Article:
In the wake of the foreclosure crisis the real estate market is flooded with handyman specials, fixer uppers and REOs offering big profits for investors and huge discounts for first-time homebuyers. However, there is a huge difference between houses needing a new coat of paint and those with scary structural issues.
Will you find gold buried among the feast of foreclosures on the market, or will you be needing a hand to help dig you out of the money pit you invested in?
Hidden Costs or Buried Treasure?
There is a big difference between buying a home with cosmetic repair issues and buying a house with problems that threaten the integrity of the structure. Cosmetic issues can mean landscaping, painting, upgrading appliances or replacing flooring. These homes can often be easily turned around with a little sweat or gradual improvements over time. Structural problems on the other hand can often turn into far more expensive projects than planned. Plus, while there may be big profits to be had from these types of homes, most lenders will not consider loaning on them until problems are resolved.
In some cases sellers will remedy these problems before selling in order to enable buyers to get a home loan. However, if a home inspection isn’t done and they creep up on you after closing, you may be unable to sell the home. So make sure you know what you are getting into.
Let’s take a look at some of the most common structural problems and what you need to know about them.
Should You Buy a House With Foundation Repairs?
Surprisingly, foundation issues aren’t always as scary as they sound. In many areas of the country foundation problems are commonly found in many homes. This is especially true of Texas where some real estate investment companies have made millions buying up homes with foundation problems they know can easily be fixed.
Cracked walls, sagging roofs, and dips in the flooring can all suggest the foundation needs to be looked at. The great news is that in many cases professionals can remedy the problem in as little as one day.
The cost of rectifying this can vary greatly and depends on how many “piers” are required.
So, should you buy a house with foundation repairs? Be careful, don’t write it off, but always get multiple quotes and compare the number of piers, prices and length of warranties.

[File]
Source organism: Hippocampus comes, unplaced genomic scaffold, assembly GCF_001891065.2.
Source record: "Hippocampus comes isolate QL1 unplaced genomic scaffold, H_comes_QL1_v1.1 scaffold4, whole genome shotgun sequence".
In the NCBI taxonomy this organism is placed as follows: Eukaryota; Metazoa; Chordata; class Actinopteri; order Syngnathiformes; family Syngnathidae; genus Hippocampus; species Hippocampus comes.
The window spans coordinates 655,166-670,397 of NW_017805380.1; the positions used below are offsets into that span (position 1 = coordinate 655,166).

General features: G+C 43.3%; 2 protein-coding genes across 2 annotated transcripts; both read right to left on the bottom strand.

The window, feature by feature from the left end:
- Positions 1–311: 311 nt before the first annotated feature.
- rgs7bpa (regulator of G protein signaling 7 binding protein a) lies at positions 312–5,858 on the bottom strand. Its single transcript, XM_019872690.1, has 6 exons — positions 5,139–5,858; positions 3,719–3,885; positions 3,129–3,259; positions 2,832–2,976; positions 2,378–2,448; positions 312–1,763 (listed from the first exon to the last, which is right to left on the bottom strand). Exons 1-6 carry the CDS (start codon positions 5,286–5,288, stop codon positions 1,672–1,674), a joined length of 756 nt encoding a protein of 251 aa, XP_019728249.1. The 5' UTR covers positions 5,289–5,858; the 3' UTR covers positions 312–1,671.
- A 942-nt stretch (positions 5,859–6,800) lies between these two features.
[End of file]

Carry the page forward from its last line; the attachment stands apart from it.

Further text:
Buying a Home With Mold in It
Mold can be extremely common in some areas, especially those which have been affected by flooding and hurricanes as well as in tightly built new homes.
Mold is no joke. Toxic mold can not just cause skin rashes and congestion but serious breathing difficulties, especially in children and those with weaker immune systems. Mold can often be detected visibly and by smell, though not always. Despite the fact that home sellers are required by law to disclose such issues, considering the damage it can do, you shouldn’t buy a home without conducting a mold inspection. These inspections and any required remediation should be done to EPA (Environmental Protection Agency) standards and specifications.
Should I Buy a House With Powder Post Beetles?
Powder post beetles, like termites, destroy wood in homes, and over time can do significant damage to the structure. They get their name from the fine powder that they leave when boring into wood. As with termites, there can be a big difference between buying a home where there is a live infestation versus old damage that has already been treated. Your pest inspector should be able to recommend the appropriate solution.
Treatment for powder post beetles is relatively simple and can be handled by a local pest control company. Treatment protocols range from spot treatments with liquid insecticide to tenting and fogging the entire home. However, wood may still need to be replaced.
Homebuyers shouldn’t be too concerned about buying a house with these types of issues because, if you are buying in areas like South Florida, you may have an incredibly hard time finding a home that hasn’t ever had termites at some point or other. Normally the seller will agree to tenting the property before buying in order to satisfy lender requirements.
What Else Should I Look Out for When Buying a Home?
There are two other serious issues homebuyers should be on the lookout for to avoid making painfully expensive mistakes. The first is Chinese drywall. This toxic drywall has been found to cause severe health issues in short periods of time and goes on to infect many other materials in the home. Remediation is incredibly difficult, and it is likely that – in addition to replacing drywall, wiring, pipes and anything else in contact with it – it will need to be ripped out. Real estate companies like Carney Properties in Cape Coral, Florida recommend avoiding these homes altogether and refuse to associate themselves with them, even if they have been remodeled.
Roofs can be incredibly expensive to repair. A home needing a few shingles replaced is one thing, but brand new roofs easily run into the tens of thousands of dollars with waiting lists that can be years long. Plus, there may be hidden water damage within the home. If you are buying a home that may need a new roof in the next five years, make sure to get multiple quotes, and find out how long those quotes are good for and how fast the work can be done.
Remember, a few bug bites can be easily treated, and foundations may not be as scary as you expect, but you don’t want anything falling in on your head or invisible toxins killing you in your sleep.